Gen. David Petraeus Gives Congress a Sobering Report on Iraq

A four-star performance.

Gen. David Petraeus, testifying before the Senate Armed Services Committee.
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Throughout two marathon days of Capitol Hill testimony on Iraq last week, one thing was clear: No one could accuse the star witnesses, Gen. David Petraeus, commander of U.S. troops in Iraq, and U.S. Ambassador Ryan Crocker, of unbridled optimism as they advocated delaying a decision on troop reductions beyond those set for the next few months. "We haven't turned any corners. We haven't seen any lights at the end of the tunnel," said Petraeus. "The champagne bottle's been pushed to the back of the refrigerator."

Democratic Rep. Eliot Engel of the Bronx, for one, took note. "Your testimony now is sober," he said. "It's not as upbeat as it was." For his part, Republican Sen. John Warner expressed exasperation as he grasped for some measure of reassurance. "My time on the clock is moving pretty quickly," he said to the general. "Can you now, just in simple language, tell us, 'Yes, it's worth it'?" It was a striking plea—and it was the question at the heart of the hearings.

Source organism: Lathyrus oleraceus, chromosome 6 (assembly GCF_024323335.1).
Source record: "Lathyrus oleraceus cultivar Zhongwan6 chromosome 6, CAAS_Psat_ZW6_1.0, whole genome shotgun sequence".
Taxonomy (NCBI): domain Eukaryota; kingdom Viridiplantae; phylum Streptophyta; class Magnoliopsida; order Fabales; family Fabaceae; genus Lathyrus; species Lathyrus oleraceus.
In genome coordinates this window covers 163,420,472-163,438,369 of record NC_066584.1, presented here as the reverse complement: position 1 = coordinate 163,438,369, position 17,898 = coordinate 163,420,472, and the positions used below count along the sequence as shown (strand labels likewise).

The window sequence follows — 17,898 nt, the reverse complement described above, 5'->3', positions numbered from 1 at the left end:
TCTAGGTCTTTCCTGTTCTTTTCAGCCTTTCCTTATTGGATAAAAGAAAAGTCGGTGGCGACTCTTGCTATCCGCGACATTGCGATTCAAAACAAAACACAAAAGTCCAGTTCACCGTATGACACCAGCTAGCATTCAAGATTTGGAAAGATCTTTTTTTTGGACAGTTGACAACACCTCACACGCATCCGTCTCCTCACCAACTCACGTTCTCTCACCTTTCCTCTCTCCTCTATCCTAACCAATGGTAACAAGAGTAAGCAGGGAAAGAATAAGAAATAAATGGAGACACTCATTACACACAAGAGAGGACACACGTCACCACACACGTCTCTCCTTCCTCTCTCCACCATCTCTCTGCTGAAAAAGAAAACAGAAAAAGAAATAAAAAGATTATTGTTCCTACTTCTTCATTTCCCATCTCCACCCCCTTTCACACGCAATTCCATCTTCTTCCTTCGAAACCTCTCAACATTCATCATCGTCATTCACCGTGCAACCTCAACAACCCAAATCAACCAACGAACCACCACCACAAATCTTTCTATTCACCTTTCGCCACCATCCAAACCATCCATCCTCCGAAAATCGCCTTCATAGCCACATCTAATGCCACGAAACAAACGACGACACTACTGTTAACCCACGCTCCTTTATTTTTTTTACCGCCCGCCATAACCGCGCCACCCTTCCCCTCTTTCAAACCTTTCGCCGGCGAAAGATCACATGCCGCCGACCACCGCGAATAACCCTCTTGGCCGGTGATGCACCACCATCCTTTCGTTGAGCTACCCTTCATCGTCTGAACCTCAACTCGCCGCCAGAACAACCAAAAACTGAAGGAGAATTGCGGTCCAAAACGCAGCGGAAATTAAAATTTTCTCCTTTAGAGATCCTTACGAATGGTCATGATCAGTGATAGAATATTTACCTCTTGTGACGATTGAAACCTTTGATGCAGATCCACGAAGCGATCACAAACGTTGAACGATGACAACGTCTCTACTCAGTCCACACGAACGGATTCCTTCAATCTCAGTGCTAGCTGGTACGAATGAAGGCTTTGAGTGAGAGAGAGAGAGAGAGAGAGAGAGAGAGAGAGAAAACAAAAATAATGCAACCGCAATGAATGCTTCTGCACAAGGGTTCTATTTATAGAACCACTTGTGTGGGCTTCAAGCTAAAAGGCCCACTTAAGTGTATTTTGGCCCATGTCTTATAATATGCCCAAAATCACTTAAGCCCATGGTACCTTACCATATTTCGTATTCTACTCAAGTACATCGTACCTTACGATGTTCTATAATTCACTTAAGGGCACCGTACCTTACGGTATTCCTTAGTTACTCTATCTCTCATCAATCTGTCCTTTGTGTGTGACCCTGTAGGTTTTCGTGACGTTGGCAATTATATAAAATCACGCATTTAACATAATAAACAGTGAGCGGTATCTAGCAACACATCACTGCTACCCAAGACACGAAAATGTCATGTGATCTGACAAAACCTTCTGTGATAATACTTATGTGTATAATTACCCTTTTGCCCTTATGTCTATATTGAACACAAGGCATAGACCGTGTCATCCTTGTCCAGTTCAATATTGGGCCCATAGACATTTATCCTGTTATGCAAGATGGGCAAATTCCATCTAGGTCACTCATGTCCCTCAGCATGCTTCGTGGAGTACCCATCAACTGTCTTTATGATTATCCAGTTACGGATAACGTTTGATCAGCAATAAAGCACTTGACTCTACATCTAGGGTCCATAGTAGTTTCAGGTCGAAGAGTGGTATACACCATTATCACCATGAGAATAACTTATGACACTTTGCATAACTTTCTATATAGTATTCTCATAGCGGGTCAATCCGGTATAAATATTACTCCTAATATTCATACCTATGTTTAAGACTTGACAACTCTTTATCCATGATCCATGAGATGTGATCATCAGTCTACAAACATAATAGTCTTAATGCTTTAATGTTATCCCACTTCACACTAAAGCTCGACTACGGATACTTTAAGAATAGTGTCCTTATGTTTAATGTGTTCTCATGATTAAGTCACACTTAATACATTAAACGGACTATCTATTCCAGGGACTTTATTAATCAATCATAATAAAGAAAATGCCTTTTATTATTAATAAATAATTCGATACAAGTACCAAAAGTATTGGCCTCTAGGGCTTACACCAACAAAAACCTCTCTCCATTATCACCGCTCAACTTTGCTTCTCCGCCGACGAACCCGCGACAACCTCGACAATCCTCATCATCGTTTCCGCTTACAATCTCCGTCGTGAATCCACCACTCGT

But there was a subplot, too, evident as Petraeus fielded questions from, barring a surprise turn of events, the next U.S. president. This was a chance for Sens. Hillary Clinton, John McCain, and Barack Obama to appear up to the task of being commander in chief. Clinton wondered aloud about the responsibility of continuing a war that has failed to produce promised results, McCain warned of the terrible consequences of hasty withdrawal, and Obama asked how, exactly, we would know when we had won. On this last point, Petraeus explained: "Ambassador Crocker and I, for what it's worth, have typically seen ourselves as minimalists. We're not after the holy grail in Iraq; we're not after Jeffersonian democracy. We're after conditions that would allow our soldiers to disengage."

As for the common refrain—is it worth it?—Petraeus ultimately gave Warner the affirmative answer he wanted. But on both sides of the political aisle, and inside the Pentagon, a lingering question remained: At what cost to America and to its military forces?